After nearly three hours of contentious debate, Idaho House lawmakers voted to make it significantly harder to put a citizens’ initiative on the ballot.
State Representatives passed two bills Friday. The first will require campaigns to collect nearly twice as many signatures from across the state – a move championed by supporters who say it will give more of a voice to rural residents.
The second proposal modifies the first bill, loosening the amount of time groups have to gather these signatures from 180 days to 270 days. Right now, Idaho law allows for up to 18 months to get these signatures.
The second measure, which was quickly introduced Thursday afternoon without public testimony, also cuts the number of legislative districts from which these signatures have to be collected to 24 of 35.
Even with that slight rollback, activists against the bills say it will still make it nearly impossible for campaigns to realistically put an initiative before Idaho voters.
“It’s a veritable steeple chase for the citizens – barrier after barrier, hurdle after hurdle – just to enjoy the rights that they have built in their own Constitution,” says Rep. Melissa Wintrow (D-Boise).
Wintrow, along with nearly every Democrat in the House gave impassioned speeches against these bills. Several Republicans joined them in voting against the proposals, but they came up short.
Rep. Priscilla Giddings (R-White Bird) represents some of the most rural parts of Idaho. She says the bill actually degrades Idaho’s system of checks and balances and stifles grassroots efforts that try to take action when the legislature is deadlocked.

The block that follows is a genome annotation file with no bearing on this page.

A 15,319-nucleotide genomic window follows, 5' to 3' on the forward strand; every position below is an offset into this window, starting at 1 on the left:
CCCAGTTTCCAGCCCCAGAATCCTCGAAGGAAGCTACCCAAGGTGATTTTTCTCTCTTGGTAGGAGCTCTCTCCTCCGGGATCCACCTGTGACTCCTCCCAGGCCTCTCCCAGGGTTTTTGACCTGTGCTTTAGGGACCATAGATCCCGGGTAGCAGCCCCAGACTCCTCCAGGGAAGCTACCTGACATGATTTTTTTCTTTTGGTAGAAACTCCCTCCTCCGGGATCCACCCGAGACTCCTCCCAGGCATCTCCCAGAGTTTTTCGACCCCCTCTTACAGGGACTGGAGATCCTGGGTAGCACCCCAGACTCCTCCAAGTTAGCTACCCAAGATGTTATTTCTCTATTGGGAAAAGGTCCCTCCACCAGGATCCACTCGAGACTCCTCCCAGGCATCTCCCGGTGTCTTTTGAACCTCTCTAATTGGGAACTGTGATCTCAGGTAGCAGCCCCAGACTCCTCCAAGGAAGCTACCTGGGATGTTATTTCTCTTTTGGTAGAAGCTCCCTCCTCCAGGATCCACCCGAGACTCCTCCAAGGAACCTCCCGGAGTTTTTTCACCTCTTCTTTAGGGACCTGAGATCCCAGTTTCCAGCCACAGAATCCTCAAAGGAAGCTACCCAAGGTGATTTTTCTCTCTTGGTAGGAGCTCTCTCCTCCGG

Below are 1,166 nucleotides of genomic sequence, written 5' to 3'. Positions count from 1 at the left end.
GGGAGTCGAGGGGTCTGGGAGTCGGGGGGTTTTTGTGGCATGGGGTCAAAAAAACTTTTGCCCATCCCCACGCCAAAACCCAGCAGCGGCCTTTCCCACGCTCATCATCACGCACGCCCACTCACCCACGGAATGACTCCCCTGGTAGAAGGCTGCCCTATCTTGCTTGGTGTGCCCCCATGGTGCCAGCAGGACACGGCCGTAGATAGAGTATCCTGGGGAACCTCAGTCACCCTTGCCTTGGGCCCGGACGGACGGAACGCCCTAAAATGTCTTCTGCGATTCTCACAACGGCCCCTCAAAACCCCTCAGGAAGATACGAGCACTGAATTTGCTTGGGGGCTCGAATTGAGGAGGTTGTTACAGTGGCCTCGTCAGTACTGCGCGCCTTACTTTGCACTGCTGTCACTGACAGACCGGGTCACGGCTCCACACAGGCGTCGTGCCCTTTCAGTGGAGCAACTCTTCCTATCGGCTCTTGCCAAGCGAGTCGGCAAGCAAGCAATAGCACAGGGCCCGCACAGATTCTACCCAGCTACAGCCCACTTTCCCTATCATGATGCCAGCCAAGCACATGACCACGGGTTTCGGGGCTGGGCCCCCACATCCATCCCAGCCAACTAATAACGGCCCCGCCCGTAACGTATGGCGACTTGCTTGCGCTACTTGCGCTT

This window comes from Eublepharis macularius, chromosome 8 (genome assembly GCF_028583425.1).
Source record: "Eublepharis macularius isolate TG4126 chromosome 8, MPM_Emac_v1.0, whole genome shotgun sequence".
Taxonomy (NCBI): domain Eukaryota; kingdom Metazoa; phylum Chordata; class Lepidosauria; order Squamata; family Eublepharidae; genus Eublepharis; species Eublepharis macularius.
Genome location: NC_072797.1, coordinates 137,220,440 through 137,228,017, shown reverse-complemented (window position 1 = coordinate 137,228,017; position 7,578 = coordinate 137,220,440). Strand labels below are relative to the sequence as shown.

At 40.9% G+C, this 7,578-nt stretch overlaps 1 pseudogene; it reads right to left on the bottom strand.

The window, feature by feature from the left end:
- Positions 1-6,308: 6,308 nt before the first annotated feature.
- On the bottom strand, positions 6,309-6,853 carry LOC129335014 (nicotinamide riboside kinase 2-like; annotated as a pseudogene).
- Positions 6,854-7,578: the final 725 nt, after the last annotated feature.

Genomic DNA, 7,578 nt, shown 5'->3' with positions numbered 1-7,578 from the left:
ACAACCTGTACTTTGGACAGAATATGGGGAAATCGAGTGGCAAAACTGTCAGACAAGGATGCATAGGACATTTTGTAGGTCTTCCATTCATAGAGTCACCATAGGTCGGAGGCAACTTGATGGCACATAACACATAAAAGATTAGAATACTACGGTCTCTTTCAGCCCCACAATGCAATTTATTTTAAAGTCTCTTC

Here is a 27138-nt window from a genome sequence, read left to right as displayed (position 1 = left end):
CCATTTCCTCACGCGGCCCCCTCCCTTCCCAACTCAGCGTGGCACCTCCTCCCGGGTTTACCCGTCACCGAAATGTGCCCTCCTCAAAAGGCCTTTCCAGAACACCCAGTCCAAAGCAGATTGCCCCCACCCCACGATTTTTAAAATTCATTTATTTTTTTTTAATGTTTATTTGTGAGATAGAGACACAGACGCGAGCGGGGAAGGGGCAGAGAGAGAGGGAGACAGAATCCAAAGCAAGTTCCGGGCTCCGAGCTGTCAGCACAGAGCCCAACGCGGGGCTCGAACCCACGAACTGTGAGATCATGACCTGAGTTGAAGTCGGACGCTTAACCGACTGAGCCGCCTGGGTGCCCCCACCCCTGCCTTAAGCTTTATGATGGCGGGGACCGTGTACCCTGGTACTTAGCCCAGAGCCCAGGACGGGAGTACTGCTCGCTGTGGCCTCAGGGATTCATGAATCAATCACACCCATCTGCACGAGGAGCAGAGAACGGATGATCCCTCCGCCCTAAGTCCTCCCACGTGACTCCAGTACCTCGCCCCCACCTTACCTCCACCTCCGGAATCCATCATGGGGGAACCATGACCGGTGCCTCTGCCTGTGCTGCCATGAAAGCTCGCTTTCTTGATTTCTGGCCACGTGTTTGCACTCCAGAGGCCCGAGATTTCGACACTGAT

“What else do you recommend? I mean, do [citizens] need to just start buying lottery tickets so they can buy off 400 of the lobbyists that run this building,” Giddings asked.
One of the few people who was in favor of the proposals, Rep. Greg Chaney (R-Caldwell), pushed back, saying he doesn’t think anyone in the chamber wants to silence the will of the voters.
“What we’re doing is we’re asking not to silence the voice of the people, but for them to clarify what they mean when they bring us something,” Chaney said, referencing a proposed requirement for campaigns to show how any initiative will be paid for using state money.
Others, like Rep. Steven Harris (R-Meridian), argue it’s a good idea to take the temperature from every corner of Idaho. “This is a proxy of what the voters look like, what they think and let’s get a proxy from all areas of the state,” Harris says.
The original bill will soon go to Gov. Brad Little’s (R) desk for his signature. Little hasn’t made his thoughts public. A spokeswoman didn’t return a request for comment and he told Boise State Public Radio last week that he had not seen the proposal.
More than 7,700 opponents have signed an online petition urging him to veto the measure.
Ultimately, opponents say the issue will be struck down by a judge on the grounds that it’s unconstitutional. An opinion from the Idaho Attorney General’s office says constricting the timeframe for signature gathering “could be problematic,” though that would be slightly increased under the new bill.
“If you pass this, it’s going to go to court for sure and I slept like a baby last night because I’m very comfortable that this will not find its way into law,” says Rep. Ilana Rubel (D-Boise), who’s also an intellectual property lawyer.
State senators could debate the new bill as early as Monday. They narrowly approved the original bill 18-17 last week.
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